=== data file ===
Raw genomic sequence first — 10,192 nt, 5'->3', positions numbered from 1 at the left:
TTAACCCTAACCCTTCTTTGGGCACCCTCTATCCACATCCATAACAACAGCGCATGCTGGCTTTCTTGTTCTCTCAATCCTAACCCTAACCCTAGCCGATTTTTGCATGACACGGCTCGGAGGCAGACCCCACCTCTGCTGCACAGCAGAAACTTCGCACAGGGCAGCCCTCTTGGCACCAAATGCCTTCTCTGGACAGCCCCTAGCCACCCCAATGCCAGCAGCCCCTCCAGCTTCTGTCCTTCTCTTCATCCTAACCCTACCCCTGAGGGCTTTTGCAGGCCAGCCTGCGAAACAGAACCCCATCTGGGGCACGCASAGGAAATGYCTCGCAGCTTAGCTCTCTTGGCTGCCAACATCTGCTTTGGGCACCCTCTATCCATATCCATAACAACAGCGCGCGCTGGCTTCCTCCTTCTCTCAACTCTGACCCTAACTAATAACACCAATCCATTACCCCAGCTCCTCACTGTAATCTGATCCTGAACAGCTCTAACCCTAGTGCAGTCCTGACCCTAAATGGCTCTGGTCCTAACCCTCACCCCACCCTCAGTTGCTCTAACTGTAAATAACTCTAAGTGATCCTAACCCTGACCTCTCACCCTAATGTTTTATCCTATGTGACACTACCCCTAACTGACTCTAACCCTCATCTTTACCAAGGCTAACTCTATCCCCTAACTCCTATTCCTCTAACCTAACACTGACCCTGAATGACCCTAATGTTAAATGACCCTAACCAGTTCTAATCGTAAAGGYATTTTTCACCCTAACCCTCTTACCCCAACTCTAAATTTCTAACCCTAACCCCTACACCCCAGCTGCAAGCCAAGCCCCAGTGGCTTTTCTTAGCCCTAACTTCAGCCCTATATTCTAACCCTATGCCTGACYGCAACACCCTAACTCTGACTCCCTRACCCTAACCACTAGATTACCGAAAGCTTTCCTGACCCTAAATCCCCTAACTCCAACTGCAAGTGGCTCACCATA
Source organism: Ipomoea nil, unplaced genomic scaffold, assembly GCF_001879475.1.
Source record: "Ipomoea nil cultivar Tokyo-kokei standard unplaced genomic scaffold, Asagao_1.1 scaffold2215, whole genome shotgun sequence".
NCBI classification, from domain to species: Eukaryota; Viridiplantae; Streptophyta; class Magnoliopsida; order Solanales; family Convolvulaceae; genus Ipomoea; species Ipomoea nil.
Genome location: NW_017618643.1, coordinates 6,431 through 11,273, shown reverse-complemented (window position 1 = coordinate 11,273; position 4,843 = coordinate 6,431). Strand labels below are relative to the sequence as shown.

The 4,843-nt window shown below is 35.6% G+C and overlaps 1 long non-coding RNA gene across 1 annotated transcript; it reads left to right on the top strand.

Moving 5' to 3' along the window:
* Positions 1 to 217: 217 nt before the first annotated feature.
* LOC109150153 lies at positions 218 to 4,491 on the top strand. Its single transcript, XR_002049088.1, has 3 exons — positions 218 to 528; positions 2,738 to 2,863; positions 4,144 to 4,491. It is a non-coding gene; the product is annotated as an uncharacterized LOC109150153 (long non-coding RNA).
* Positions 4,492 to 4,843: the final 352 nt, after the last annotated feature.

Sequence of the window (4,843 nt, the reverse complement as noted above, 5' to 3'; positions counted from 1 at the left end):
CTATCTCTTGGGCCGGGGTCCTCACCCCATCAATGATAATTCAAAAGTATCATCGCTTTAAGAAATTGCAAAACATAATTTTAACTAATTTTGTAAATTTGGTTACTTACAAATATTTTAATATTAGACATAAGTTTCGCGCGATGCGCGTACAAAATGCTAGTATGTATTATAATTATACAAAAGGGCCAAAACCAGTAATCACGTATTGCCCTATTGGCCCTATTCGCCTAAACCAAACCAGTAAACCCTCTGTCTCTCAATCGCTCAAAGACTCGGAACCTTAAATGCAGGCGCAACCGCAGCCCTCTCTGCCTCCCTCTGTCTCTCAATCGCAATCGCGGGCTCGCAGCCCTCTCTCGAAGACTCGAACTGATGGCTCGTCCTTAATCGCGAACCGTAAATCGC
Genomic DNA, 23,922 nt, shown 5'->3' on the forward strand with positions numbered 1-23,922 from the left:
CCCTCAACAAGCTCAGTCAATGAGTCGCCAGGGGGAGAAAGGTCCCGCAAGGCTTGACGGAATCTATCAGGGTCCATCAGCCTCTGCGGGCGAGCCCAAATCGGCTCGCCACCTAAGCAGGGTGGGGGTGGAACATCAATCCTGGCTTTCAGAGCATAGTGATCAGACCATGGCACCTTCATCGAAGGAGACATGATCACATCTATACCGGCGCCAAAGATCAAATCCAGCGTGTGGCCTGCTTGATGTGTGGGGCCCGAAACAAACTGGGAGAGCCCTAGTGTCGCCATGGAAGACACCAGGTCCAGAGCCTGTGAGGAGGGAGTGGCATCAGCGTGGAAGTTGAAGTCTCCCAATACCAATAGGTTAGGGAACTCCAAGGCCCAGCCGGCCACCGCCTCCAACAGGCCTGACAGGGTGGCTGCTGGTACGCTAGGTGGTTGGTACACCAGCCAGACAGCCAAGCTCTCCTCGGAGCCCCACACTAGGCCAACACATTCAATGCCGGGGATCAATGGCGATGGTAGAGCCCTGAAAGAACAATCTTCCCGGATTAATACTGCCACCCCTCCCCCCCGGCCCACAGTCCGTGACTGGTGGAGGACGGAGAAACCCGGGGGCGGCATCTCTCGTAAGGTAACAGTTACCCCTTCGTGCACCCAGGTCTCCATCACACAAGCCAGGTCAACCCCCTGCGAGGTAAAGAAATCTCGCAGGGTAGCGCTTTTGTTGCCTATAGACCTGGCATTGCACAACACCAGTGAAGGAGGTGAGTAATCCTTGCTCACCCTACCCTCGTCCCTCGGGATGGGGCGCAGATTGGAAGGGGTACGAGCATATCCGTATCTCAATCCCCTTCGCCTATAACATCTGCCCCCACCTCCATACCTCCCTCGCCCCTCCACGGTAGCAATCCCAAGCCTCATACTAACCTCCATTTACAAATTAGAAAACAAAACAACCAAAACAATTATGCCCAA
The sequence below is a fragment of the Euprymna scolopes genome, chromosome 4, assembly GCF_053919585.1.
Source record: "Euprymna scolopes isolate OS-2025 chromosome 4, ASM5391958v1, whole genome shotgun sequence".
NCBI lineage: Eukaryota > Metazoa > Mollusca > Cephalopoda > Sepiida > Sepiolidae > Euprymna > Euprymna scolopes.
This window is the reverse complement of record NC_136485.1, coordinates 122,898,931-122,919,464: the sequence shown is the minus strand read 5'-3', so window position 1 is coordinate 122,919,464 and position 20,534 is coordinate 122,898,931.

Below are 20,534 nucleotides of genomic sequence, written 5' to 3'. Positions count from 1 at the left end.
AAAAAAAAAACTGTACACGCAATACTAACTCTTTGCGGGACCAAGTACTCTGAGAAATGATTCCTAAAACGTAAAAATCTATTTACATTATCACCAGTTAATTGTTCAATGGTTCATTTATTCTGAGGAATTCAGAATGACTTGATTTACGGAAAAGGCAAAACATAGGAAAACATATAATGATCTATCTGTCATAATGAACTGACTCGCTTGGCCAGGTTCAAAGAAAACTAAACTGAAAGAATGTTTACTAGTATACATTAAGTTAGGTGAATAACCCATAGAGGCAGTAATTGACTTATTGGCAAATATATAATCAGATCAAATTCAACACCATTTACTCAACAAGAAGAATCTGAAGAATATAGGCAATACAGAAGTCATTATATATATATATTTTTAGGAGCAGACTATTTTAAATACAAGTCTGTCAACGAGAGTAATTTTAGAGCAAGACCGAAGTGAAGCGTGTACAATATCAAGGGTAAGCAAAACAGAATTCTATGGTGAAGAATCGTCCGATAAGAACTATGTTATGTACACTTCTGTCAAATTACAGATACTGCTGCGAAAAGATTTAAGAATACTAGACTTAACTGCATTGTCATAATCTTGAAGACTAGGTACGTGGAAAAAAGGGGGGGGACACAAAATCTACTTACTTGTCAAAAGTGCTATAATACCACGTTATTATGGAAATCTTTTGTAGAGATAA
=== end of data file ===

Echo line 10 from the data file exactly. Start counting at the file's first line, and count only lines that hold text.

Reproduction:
* LOC109150153 lies at positions 218 to 4,491 on the top strand. Its single transcript, XR_002049088.1, has 3 exons — positions 218 to 528; positions 2,738 to 2,863; positions 4,144 to 4,491. It is a non-coding gene; the product is annotated as an uncharacterized LOC109150153 (long non-coding RNA).